Pope Francis has once again uniquely, and seemingly in his own disarming style, demonstrated a pastor’s heart in his Apostolic Exhortation, “On Love in the Family” released this morning in Rome and in my hands only late yesterday. Let me begin by saying that the document is 261 pages long and I have only been able to give it the most cursory attention. It deserves and will receive far more from me as it should from every serious reader.
Here are just a few of my personal take-aways from my admittedly quick review:
- Pope Francis embraces and expands upon the notion of the primacy of conscience which was begun to be examined by Pope Paul VI in the late ‘60’s and tells us that the Church and its ministers are “called to form consciences not to replace them.” What that seems to me to imply is that once a person has received the input of the teaching, believing and ministering Church, they should not be precluded from applying their experience along with the teaching to reach a conscience conclusion of something which bothers them.
- As he often has, Pope Francis insists that Jesus healed, not judged the persons he met and confronted and that a Church which consists of a manual of don’ts and do’s is not helping people live but hurting or at least obstructing them from the truth.
- In marriage, in procreation, in raising children, the Pope acknowledges and affirms traditional teaching as the ideal but acknowledges that not everyone reaches or can live at the ideal level. This man knows the common person’s struggles like many of our finest priests and deacons and carefully says, as they know, that no one size necessarily fits all human conditions.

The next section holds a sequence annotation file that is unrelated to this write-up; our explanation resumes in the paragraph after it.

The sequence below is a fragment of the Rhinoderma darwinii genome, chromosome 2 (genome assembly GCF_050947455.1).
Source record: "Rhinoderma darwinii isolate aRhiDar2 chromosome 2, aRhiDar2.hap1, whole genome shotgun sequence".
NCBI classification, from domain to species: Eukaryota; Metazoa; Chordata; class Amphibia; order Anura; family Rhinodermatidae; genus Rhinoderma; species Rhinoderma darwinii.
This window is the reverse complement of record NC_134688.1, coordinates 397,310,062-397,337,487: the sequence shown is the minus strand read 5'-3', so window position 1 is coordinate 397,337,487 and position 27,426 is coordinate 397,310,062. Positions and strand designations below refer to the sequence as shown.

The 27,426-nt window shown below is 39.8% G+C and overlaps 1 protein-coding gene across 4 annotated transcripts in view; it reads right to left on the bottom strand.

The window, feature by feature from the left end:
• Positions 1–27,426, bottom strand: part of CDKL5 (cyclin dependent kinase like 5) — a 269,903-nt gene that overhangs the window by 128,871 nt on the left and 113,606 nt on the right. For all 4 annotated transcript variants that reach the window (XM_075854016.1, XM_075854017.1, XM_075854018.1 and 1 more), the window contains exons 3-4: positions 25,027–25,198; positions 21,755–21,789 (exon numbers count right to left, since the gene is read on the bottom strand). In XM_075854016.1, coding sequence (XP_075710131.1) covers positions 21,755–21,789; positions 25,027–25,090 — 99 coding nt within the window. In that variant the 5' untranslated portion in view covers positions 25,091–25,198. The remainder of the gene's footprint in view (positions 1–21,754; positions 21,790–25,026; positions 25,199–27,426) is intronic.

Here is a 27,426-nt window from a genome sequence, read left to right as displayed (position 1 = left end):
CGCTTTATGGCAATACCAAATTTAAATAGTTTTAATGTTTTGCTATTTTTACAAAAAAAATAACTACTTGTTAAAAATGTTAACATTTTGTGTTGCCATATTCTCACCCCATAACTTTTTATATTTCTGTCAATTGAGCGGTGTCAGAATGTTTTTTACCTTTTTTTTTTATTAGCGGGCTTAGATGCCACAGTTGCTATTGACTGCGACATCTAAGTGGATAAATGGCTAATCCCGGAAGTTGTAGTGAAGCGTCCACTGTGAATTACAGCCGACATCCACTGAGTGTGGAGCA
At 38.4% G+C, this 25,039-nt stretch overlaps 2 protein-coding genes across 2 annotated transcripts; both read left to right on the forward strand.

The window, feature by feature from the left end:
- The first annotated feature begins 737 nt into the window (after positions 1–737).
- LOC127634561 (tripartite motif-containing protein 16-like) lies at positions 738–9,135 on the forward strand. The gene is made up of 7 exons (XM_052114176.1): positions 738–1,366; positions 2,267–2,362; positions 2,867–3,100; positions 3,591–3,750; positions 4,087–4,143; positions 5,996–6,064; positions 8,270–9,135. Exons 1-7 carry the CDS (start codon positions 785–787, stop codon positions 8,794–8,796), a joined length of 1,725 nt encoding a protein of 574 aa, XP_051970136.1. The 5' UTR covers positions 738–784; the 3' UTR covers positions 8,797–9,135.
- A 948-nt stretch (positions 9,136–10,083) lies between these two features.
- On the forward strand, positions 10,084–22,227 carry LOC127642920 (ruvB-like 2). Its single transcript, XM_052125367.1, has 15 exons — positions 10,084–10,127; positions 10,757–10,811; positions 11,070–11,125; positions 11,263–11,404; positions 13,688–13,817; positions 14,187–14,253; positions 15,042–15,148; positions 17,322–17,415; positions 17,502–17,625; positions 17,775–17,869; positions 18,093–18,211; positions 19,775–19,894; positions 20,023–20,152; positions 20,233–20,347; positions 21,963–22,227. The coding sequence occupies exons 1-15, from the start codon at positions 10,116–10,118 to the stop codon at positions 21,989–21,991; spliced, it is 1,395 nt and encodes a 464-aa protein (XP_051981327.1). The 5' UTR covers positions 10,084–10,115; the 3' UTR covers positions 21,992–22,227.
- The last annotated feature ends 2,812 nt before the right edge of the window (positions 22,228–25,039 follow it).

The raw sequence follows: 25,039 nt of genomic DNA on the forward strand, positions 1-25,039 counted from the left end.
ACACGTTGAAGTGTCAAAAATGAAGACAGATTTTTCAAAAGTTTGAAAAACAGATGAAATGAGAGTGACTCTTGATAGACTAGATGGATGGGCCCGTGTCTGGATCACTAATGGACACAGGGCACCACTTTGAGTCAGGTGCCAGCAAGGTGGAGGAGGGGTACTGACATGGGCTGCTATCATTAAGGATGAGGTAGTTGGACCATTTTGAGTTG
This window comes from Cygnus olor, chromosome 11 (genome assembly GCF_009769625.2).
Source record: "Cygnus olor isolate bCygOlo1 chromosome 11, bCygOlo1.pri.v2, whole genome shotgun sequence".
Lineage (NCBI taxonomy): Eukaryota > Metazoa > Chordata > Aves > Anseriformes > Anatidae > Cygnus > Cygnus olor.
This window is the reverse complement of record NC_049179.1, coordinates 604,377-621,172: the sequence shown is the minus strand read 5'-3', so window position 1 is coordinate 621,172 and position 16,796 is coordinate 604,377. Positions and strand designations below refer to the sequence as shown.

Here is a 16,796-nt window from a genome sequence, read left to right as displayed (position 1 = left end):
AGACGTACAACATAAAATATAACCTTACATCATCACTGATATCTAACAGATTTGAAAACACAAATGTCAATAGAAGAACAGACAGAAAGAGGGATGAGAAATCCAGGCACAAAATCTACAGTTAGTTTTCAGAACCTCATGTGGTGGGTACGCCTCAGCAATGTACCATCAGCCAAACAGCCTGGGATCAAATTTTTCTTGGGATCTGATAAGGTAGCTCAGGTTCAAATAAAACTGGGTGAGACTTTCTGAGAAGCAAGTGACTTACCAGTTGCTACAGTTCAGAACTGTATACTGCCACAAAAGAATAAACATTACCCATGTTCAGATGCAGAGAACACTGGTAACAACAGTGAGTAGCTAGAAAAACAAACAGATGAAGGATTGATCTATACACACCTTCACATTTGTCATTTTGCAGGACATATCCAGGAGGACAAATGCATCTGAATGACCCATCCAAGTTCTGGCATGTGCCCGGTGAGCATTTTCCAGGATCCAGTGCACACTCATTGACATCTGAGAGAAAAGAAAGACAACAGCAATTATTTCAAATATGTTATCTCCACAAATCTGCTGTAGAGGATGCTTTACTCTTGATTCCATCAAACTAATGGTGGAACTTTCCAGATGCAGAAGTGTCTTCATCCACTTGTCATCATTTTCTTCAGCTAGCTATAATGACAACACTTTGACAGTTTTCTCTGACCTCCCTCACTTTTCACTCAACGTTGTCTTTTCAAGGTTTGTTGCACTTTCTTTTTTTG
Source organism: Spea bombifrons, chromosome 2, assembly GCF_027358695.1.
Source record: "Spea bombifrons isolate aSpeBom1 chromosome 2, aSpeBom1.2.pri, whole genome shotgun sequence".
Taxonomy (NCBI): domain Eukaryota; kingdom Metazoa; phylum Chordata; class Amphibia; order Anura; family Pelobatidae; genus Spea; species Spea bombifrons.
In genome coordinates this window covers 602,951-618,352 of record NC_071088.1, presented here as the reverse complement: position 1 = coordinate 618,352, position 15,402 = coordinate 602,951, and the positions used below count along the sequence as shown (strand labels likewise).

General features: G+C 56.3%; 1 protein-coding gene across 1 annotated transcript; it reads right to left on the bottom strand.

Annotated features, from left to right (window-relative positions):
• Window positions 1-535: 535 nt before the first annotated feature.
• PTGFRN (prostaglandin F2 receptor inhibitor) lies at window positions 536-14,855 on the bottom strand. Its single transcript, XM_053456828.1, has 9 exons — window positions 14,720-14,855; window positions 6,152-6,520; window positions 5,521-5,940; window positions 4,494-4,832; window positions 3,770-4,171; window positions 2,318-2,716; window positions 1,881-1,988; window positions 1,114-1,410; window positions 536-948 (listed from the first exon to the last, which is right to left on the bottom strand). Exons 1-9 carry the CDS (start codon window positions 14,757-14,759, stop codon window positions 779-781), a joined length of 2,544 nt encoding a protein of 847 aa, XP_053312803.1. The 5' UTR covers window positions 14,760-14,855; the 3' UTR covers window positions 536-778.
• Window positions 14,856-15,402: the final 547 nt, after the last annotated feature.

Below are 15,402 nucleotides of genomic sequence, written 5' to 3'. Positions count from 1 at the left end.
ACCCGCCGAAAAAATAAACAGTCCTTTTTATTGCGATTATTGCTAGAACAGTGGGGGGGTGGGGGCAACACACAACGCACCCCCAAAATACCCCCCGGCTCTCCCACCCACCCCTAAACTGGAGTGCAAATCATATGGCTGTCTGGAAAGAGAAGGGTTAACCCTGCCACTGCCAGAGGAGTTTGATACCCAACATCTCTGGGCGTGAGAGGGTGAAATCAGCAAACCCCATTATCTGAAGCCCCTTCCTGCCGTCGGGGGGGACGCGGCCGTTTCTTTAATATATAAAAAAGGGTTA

- Every married person should read his reflection on 1 Corinthians (89-119)
- We priests will have to give additional time, reflection and prayer to Francis’ notions of accompaniment. This is particularly applicable in those sections which touch on the matter of those divorced and civilly remarried.
- A Church which offers to those struggling with relationships, marriage and its definition, cohabitation, and contraception could use a larger spoonful of sugar to help the medicine go down – the sugar being mercy, forgiveness, compassion, understanding, love, tenderness.
In conclusion, I find “On Love in the Family” to be an invitation not a rejection. It is an invitation to those who might have wished for a different result, a different message to hear that not only are you not drummed out of the corps, but the door is open even wider. Mercy trumps (sorry about the verb choice) judgment when your spiritual, mental and physical well-being are at stake. The Church wishes to accompany you as a friend on your journey and perhaps we as Church can and should learn to live with and accept a certain amount of messiness as we try to walk by light.
First read, first reaction. More later. I promise.